[tor-dev] Some statistics on introduction point stability and correctness
desnacked at riseup.net
Sat Jul 18 16:05:49 UTC 2015
during the past months we have been working on evaluating and
confirming the stability and correctness of Tor hidden services. The
hidden services protocol has multiple steps, and its soundness depends
on various components of the Tor network. Throughout this document, we
assume that the reader is familiar with the hidden services
protocol. For people who want to get started now, we suggest you read
the hidden services protocol description on our website .
During our evaluation, we continuously fetched the descriptors of a
few hidden services, and collected statistics on the introduction
points they picked. The hidden services we tested were selected
arbitrarily so that they have decent uptime and are moderately
used. We have labeled them alphabetically from (a) to (e). The data
was collected over a period of 90 days using tor-hs-descriptor-fetcher .
With our experiment we were trying to answer questions like:
Q: Do hidden services publish descriptors correctly and in the
intended time schedule?
Q: Is the introduction point codebase working properly? Are hidden
service introduction points as stable as we want them to be?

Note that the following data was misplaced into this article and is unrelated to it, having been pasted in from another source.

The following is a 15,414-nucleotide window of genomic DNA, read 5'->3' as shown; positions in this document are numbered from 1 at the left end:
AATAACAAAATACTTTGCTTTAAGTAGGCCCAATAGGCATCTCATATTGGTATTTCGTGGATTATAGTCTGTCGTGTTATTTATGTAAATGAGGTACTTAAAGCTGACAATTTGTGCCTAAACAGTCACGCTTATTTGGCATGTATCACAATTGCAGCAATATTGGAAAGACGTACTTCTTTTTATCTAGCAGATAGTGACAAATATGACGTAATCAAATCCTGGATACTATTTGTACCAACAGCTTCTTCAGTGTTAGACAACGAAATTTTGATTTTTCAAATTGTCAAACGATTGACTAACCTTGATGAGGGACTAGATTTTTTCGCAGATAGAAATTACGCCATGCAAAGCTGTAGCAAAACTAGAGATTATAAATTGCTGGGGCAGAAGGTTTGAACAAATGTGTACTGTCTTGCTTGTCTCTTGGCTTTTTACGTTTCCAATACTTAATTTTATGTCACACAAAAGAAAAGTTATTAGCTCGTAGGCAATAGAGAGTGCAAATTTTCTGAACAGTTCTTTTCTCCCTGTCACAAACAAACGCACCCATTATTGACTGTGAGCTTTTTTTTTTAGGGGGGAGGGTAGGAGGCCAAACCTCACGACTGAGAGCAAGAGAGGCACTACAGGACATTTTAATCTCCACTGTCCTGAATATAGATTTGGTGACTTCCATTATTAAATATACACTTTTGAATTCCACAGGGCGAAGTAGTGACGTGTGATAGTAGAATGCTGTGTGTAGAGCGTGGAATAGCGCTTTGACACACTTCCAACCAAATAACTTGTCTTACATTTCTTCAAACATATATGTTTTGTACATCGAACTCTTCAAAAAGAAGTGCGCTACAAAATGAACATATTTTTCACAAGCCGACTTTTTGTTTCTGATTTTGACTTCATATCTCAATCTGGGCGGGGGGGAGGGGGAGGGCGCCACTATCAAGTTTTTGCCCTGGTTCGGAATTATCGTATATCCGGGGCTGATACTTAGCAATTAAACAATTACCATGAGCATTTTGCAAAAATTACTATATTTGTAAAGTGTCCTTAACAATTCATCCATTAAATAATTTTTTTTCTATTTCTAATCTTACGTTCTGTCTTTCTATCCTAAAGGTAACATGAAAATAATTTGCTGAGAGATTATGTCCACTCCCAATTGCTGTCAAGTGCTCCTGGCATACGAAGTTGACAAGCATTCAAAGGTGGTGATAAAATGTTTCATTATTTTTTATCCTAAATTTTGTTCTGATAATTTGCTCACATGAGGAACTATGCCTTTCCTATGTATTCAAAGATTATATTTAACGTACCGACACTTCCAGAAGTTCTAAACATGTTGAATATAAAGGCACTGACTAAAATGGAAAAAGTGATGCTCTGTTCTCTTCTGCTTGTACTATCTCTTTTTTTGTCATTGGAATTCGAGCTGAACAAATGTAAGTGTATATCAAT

Q: How many introduction points do hidden services expose themselves to?
Q: Normally, hidden services will use 3 intro points. However if
they think they are getting too much traffic they will
dynamically adjust the number of their introduction points
according to a self-evaluation of their popularity. In this case,
very popular hidden services may use up to 10 introduction
points. Does this algorithm work as intended?
Let's start our analysis by looking at some graphs:
This graph shows the number of descriptors published per hour by each
hidden service. Including descriptor replicas, a normal hidden
service would publish 2 descriptors per hour which indeed seems to be
the case most of the time according to the graphs. This is good since
it shows that our system works properly.
However, we also observe that all HSes will publish more than 2
descriptors every hour at least 15% of the time. We believe this